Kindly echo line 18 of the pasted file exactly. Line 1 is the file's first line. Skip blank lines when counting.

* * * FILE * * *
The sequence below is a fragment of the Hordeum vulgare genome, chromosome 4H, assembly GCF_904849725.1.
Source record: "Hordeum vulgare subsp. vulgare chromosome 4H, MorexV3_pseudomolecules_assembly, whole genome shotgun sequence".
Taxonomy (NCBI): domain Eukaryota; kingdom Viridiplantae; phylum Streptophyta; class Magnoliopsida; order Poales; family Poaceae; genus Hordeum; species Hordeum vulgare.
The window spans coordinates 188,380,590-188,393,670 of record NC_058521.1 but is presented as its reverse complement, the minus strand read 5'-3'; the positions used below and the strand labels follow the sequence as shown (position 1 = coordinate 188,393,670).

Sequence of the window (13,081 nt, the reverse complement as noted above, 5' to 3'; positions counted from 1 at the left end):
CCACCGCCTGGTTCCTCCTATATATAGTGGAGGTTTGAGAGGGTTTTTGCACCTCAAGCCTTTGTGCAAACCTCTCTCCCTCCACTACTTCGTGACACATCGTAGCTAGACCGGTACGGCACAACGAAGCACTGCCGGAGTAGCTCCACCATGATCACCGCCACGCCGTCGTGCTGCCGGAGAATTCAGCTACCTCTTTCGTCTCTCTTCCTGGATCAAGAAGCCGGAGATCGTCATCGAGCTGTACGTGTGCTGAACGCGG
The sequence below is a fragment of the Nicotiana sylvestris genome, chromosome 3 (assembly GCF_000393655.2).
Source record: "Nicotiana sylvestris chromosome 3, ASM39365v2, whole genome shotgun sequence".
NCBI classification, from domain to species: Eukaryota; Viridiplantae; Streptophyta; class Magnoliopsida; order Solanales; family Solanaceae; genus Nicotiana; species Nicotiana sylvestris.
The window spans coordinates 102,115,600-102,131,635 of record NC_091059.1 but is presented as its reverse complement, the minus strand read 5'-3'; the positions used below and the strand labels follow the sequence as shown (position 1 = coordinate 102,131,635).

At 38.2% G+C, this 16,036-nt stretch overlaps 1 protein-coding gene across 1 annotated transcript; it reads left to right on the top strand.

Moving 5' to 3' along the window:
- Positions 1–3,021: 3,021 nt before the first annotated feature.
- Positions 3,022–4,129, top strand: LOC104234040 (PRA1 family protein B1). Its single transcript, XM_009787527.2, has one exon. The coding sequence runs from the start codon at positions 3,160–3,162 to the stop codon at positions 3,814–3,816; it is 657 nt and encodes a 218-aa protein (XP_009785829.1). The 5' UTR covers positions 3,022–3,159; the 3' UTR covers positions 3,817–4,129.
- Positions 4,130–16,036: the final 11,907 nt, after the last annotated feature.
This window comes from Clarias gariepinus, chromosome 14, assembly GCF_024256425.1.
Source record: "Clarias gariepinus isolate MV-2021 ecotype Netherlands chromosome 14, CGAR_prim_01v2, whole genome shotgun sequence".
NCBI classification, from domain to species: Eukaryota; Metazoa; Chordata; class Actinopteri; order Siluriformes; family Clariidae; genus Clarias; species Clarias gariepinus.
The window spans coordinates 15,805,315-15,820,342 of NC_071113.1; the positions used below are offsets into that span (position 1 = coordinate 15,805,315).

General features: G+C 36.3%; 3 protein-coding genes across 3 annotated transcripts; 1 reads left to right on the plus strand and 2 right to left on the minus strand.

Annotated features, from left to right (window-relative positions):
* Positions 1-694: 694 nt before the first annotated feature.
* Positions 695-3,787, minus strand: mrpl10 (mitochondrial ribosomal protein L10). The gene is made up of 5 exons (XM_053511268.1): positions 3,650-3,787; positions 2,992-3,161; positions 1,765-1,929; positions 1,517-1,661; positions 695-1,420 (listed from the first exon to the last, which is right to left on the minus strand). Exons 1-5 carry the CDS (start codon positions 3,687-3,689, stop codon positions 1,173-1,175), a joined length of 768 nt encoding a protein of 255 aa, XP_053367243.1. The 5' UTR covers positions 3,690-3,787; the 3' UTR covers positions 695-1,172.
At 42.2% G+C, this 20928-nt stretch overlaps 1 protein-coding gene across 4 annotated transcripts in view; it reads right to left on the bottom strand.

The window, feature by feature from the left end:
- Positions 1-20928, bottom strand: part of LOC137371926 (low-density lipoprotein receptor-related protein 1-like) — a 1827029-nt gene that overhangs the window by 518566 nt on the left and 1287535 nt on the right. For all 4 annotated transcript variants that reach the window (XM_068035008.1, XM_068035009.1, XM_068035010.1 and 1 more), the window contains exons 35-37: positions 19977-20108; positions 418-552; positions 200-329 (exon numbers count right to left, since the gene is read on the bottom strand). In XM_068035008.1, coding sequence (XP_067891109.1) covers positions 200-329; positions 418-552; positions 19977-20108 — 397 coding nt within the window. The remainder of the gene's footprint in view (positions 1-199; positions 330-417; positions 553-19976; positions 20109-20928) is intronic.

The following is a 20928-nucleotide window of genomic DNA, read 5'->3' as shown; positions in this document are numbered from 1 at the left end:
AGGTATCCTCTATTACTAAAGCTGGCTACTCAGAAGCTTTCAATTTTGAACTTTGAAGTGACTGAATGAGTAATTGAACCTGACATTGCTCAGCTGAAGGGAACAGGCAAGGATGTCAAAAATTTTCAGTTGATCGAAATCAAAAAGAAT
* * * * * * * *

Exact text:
NCBI classification, from domain to species: Eukaryota; Metazoa; Chordata; class Actinopteri; order Siluriformes; family Clariidae; genus Clarias; species Clarias gariepinus.